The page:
# 4 Raise Your Taxable Income

Of course, just to keep things complicated, RAISING your taxable income can also increase the size of this deduction if you are limited by the 20% of taxable income rule. So much for simplifying the tax code.

# 5 Get Rid of the Service Business

If you ever needed motivation to get out of medicine and do some other kind of non-service business, it’s an even better idea now. Did you see the anticipated deduction for WCI, LLC above? A plastic surgeon making WCI kind of money doesn’t get that deduction. However, realize that extra income from a side gig could eliminate the deduction from your practice if it boosts your taxable income too much.

# 6 Stay at Home Parent

The tax code has always favored a couple where one member is not working. Now, in some situations, this could be even more favorable thanks to this deduction. Many two doc couples will be phased out of the deduction where just one of them might still get it.

# 7 Pay Yourself More

If you’re a non-service business S Corp, and your deduction is limited by the wages you’re paying yourself, consider paying yourself more. The downside to that is you pay more Medicare tax, so you have to take that into account when making the decision. This is a big deal for Katie and I, so I thought I’d do some calculating.

Let’s say WCI, LLC makes $1.5M this year. What is the ideal amount we should pay ourselves to minimize our taxes? For every dollar we pay in wages, our QBI goes down and our Medicare tax bill goes up, but our deduction goes up. Our marginal tax rate is going to be somewhere around 42%.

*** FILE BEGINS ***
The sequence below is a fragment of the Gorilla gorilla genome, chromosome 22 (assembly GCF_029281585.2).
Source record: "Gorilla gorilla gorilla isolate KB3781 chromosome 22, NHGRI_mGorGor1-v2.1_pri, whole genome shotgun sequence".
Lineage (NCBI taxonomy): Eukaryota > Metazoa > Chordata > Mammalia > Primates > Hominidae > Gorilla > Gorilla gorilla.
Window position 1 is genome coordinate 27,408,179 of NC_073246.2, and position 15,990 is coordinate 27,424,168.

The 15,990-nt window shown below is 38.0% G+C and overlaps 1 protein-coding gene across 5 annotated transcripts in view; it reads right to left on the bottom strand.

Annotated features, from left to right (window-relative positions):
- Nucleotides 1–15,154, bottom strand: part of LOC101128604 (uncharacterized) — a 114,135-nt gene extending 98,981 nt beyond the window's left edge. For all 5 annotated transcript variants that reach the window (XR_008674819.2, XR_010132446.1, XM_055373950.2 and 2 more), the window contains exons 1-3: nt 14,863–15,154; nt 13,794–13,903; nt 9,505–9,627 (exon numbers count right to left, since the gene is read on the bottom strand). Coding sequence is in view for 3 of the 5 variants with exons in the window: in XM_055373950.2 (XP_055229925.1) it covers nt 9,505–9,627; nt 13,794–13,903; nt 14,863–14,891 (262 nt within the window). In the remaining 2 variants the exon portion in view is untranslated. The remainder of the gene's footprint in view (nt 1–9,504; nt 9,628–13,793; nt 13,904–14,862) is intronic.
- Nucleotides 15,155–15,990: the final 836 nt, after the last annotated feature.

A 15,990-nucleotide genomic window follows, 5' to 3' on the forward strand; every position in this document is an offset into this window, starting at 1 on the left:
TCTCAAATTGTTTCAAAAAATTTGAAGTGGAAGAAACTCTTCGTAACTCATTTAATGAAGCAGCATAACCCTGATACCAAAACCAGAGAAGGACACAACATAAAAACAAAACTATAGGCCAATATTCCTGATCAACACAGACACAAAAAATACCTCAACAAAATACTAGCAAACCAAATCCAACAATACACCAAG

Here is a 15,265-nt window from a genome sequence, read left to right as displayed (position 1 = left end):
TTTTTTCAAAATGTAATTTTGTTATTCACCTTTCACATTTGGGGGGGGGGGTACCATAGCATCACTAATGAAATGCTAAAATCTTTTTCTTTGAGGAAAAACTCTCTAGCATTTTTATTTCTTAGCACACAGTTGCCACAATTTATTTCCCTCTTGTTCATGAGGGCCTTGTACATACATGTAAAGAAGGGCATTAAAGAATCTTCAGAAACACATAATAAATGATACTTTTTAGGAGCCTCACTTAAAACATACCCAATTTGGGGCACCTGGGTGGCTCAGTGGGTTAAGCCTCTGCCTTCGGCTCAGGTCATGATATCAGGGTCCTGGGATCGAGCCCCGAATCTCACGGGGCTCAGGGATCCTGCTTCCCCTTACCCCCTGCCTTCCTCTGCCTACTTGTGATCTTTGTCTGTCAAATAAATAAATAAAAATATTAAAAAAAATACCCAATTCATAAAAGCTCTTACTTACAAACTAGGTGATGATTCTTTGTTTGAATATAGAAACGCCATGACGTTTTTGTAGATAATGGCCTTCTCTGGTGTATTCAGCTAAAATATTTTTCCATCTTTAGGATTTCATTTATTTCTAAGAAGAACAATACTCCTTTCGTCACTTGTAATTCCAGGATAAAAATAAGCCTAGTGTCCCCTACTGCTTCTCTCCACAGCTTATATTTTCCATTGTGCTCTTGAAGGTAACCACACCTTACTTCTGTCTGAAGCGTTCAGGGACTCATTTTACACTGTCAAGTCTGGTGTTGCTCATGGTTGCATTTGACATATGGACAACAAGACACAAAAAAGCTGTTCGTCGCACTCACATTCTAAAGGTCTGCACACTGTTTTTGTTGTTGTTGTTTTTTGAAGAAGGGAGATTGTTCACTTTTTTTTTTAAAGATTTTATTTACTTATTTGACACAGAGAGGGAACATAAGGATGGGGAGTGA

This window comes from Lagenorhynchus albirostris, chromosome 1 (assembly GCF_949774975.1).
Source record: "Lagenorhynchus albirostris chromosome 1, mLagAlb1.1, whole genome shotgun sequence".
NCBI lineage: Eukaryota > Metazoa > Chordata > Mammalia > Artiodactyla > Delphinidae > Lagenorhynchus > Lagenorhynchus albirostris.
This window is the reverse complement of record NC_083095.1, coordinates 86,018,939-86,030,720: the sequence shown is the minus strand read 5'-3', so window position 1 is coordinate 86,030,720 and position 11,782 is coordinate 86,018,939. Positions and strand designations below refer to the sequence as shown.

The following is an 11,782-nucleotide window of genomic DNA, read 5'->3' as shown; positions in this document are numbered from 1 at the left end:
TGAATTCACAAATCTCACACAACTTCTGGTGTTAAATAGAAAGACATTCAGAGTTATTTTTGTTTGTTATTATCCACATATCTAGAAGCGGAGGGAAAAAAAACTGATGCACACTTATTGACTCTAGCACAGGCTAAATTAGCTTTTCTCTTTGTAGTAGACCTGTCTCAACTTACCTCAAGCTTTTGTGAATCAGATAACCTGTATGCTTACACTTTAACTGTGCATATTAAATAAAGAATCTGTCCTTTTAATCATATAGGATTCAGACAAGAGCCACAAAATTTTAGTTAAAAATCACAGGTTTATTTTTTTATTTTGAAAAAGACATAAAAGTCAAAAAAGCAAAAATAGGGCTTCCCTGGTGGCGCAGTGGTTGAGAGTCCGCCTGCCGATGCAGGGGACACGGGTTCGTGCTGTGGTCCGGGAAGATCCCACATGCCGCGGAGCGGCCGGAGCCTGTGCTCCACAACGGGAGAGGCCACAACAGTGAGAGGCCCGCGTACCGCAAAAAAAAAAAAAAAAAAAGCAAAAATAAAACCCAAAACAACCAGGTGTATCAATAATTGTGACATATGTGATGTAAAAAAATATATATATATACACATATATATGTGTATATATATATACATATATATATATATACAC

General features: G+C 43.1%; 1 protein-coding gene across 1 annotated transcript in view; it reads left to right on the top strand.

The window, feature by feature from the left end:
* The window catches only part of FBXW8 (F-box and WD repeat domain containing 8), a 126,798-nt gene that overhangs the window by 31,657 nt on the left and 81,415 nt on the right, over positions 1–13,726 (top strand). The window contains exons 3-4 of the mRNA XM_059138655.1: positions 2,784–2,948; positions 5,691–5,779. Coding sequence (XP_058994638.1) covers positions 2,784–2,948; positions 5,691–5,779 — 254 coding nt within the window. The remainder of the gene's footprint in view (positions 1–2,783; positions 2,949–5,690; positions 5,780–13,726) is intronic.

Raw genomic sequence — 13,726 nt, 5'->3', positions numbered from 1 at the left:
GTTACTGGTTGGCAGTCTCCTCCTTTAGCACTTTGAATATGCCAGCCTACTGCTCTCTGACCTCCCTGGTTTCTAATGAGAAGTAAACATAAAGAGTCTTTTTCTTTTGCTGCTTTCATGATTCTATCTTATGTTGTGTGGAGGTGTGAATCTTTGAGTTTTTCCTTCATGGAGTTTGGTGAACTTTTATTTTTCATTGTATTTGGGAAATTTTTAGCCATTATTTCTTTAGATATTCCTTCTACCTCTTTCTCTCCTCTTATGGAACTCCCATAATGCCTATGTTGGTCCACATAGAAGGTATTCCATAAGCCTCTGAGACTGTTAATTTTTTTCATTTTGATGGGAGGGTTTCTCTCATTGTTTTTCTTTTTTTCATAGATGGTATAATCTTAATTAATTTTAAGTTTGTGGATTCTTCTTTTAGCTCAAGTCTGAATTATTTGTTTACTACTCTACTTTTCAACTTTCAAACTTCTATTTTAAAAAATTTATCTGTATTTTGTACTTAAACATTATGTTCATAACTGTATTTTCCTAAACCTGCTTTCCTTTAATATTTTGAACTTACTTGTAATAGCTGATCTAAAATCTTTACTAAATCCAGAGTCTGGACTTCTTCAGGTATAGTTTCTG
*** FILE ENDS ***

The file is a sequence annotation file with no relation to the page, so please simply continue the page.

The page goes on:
So if we paid ourselves $300K, we’d have a QBI of $1.2M and a Medicare tax bill of $8,700. Our deduction would be the lesser of $240K or $150K. After applying our marginal tax rate, the deduction would be worth $63,000, for a savings of $56,127 (remember part of the Medicare tax is a deduction).

What would happen if we paid ourselves $500K instead? The QBI would drop to $1M and the Medicare tax bill would rise to $14,500. So the deduction would be the lesser of $200K or $250K. Our wages are now clearly too high, since we’re limited by the 20% of QBI rule and paid those extra Medicare taxes for nothing. The optimal answer is somewhere between $300K and $500K.

I’m sure a better mathematician than I could write an equation to sort this out. But let’s try $400K. At $400K, 20% of QBI would be $220K and 50% of wages would be $200K and the Medicare taxes would be $11,600. Total tax savings would be $74,836. That’s going to be pretty close to optimal for us, especially since we’re going to have to choose what we’ll pay in wages before knowing exactly what the QBI will be for the year.

Bottom line, by paying ourselves $100K more, we reduced our tax bill by about $19K.

I hope that explanation of the pass-through deduction is helpful for you. I’m sure there are lot of strategies out there that I haven’t even thought of. For example, some are wondering if doctors will now form co-ops, which are not technically personal service businesses. It will be interesting over the next few years to see all the ways people come up with to increase this deduction.

What do you think? What other strategies have you thought of to maximize this deduction in order to lower your tax bill? Comment below!